Summer days and outdoor living helps us to forget about covid. When autumn returns and we gather indoors the risk of infection will rise again. It has always been this way with colds and flu. Now we have a determined enemy that won’t release us from its grasp. The scientists know that ventilation is the key. The UK governments advisory group SAGE* have directed building operators to address this problem. Whilst open windows are being advertised as a good solution to dilute infected air, in many situations this may not be practical due to winter climate Air-conditioned buildings are exercising the minds of engineers around the world.
From the recent avalanche of publications two in particular have emerged to address the problems faced by building owners. The Royal Academy of Engineering and the Chartered Institution of Building Services Engineers have both published comprehensive documents to address this problem. In both reports the issue of how to deal with spaces with inadequate ventilation are examined and in particular all the best types of stand alone air cleaning devices. In both reports the use of UV light is seen as a good solution whilst warning about the array other technologies and products often placed on the market with little supporting science or in some cases with detrimental by-products.
Links to the full reports are given below together with abstracts.
Engineers have been tasked by the UK Government Chief Scientific Adviser to undertake a review of actions to make infrastructure more resilient to infection **
The Royal Academy of Engineering and National Engineering Policy Centre.
Infection Resilient Environments:
Buildings that keep us healthy and safe
“Ultraviolet light (UV) – the short wavelength of germicidal UV (UVC) can deactivate the infectious abilities of cells. For air cleaning this requires sufficient exposure of the microorganisms to the UVC light, which can be achieved with slow moving air or with sufficient intensity lamps. There is some confidence that UVC air cleaning devices may be a useful strategy to reduce airborne transmission, these are most useful in poorly ventilated spaces”.
See Annex A page 15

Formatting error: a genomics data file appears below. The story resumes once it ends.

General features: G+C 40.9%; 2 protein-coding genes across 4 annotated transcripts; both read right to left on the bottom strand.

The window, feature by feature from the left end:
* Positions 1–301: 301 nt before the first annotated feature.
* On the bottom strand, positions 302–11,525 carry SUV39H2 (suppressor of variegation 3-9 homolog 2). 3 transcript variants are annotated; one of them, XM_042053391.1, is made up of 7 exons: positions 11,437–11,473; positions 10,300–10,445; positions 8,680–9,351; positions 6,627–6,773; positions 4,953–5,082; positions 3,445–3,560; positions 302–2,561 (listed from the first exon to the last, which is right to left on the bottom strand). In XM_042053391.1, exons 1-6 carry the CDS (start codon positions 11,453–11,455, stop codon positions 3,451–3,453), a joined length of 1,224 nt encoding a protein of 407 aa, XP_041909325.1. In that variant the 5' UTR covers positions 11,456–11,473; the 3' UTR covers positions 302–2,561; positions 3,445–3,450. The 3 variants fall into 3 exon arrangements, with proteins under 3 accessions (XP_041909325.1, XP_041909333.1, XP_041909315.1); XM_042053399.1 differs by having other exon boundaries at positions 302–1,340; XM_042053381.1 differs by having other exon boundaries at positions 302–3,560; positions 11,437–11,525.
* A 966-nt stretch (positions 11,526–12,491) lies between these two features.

Full report at:-
CIBSE – Chartered Institution of Building Services Engineers
COVID-19: Air cleaning technologies
“that portable air cleaning devices based on mechanical filtration (such as HEPA filters or UV-C) are ‘likely to be beneficial if deployed correctly”
“…review of current scientific evidence demonstrated that devices whose operation relies on ionisers, plasma, chemical oxidation, photocatalytic oxidation or electrostatic precipitation may generate undesirable secondary chemical products that could lead to health effects such as respiratory or skin irritation (SAGE-EMG, 2020). Echoing SAGE- EMG advice and scientific evidence, devices relying on these technologies are not recommended “
Section 4.4 page 8
Full reports at:-
**UK Government SAGE* Advisory Group
SAGE-EMG 4th November 2020
Potential application of Air Cleaning devices and personal decontamination to manage transmission of COVID-19
In a report commissioned by the Government Chief Scientific Adviser, Sir Patrick Vallance, leading engineers say the importance of ventilation is too often neglected, and that the Covid-19 crisis has revealed flaws in the way in which we design, manage and operate buildings.
The report warns that technological solutions are not a ‘silver bullet’, and uninformed reliance on technology can even have negative consequences. For example, air cleaning using high efficiency particulate air (HEPA) filters or ultraviolet light (UVC) can be effective at reducing infection risks in locations where good ventilation is difficult to achieve. However, the benefits are of using other kinds of air cleaning devices, often heavily marketed, are less clear.
Full Report at: